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The Nelson Photo News



The Political Scene

The triennial parliamentary elections are over; a National Government has been returned for a fourth successive term of office, and post mortems are being performed up and down the country. Why a fourth term? "A good team, " says National. "The seamen's strike is to blame, " says Labour. "a lack of sophisticated campaigning methods, " says Social Credit. Whatever the cause, National is back with what could be (at the time of going to press) a 46-39 majority. The state of parties on election night was National 44, Labour 40 and Social Credit 0. In the two local electorates, Nelson and Buller, there were no major upsets. Mr Stan. Whitehead, whose electorate now embraces territory formerly in the Buller electorate, was returned with a smaller majority, and Mr Bill Rowling retained the Buller seat easily.

Picture of the whole campaign was this one taken at Stoke, where Mr Whitehead's two grandchildren, Michael and Kay Brown, did their own campaigning for "grandad". Below: The Prime Minister spoke to a chocker house in the Stoke Memorial Hall.


Let's join in the post mortems. Possibly the strangest feature of the election was the support given in some electorates to the individual, rather than the party, and National candidates gained in this respect in a number of cases. Another strange feature was the poorer showing of Social Credit which not only lost its only seat in the House, but showed a decline in all electorates. Does this mean that in 1966 Social Credit gained from National and Labour a protest vote, and that in 1969 the improved images of these parties and their policies drew this "protest" vote back to these parties? Probably. But our own view is that if Social Credit is to succeed, it has to find a way to "put across" its fairly complex financial policy in terms that can be easily understood by the man in the street.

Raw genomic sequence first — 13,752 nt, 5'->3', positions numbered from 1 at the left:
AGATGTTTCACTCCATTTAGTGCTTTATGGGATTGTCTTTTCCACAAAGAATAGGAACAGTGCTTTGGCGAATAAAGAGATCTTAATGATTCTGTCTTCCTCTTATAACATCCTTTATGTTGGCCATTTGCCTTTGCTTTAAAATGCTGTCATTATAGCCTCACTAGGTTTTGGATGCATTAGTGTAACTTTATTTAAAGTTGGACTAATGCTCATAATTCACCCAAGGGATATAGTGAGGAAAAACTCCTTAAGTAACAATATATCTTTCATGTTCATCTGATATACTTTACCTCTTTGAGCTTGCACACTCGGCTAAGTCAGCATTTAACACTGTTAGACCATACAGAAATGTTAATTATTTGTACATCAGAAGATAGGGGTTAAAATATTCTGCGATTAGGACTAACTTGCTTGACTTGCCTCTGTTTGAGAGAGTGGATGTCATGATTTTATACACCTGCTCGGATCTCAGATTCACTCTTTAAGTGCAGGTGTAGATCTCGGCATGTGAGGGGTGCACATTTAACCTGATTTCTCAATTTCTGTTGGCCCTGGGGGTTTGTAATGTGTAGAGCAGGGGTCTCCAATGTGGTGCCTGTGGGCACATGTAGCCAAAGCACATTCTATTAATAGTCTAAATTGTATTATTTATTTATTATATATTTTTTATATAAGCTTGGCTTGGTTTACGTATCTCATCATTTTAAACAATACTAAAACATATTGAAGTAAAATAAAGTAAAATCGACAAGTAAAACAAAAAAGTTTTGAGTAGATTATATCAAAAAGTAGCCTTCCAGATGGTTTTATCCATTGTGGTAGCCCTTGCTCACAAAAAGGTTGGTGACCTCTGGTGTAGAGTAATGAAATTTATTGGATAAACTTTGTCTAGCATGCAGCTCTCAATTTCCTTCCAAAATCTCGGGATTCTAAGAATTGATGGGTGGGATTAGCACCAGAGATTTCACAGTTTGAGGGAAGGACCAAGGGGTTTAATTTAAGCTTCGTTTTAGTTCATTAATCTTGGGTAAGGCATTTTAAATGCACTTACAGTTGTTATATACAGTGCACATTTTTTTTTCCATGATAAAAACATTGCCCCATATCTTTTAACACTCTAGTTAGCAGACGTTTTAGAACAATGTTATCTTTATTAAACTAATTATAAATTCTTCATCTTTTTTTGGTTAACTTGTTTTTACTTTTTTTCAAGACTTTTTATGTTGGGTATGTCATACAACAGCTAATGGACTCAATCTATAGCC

We are pleased to note that this year there was a much higher poll than in 1966, possibly an indication that electors are beginning to take their politics more seriously. And television undoubtedly played its part in helping many to shrug off the apathy that has dogged general elections for so long now.


National candidates for Buller and Nelson, Mr Ernie King (a now hardened campaigner) and Mr Roy McLennan, who was far from disgraced in this, his first campaign. Above: A pensive Mr Keith Martin, listening to his party's deputy-leader, Mr J. B. O'Brien (left). Below left: Labour Party leader, Mr Norman Kirk, with Mr Whitehead and the Mayor (Mr Horne), when Mr Kirk addressed electors from the Church Steps. Below: Having their first vote ("but we're not 20-year-olds") are Judy Smith and Wendy Wells.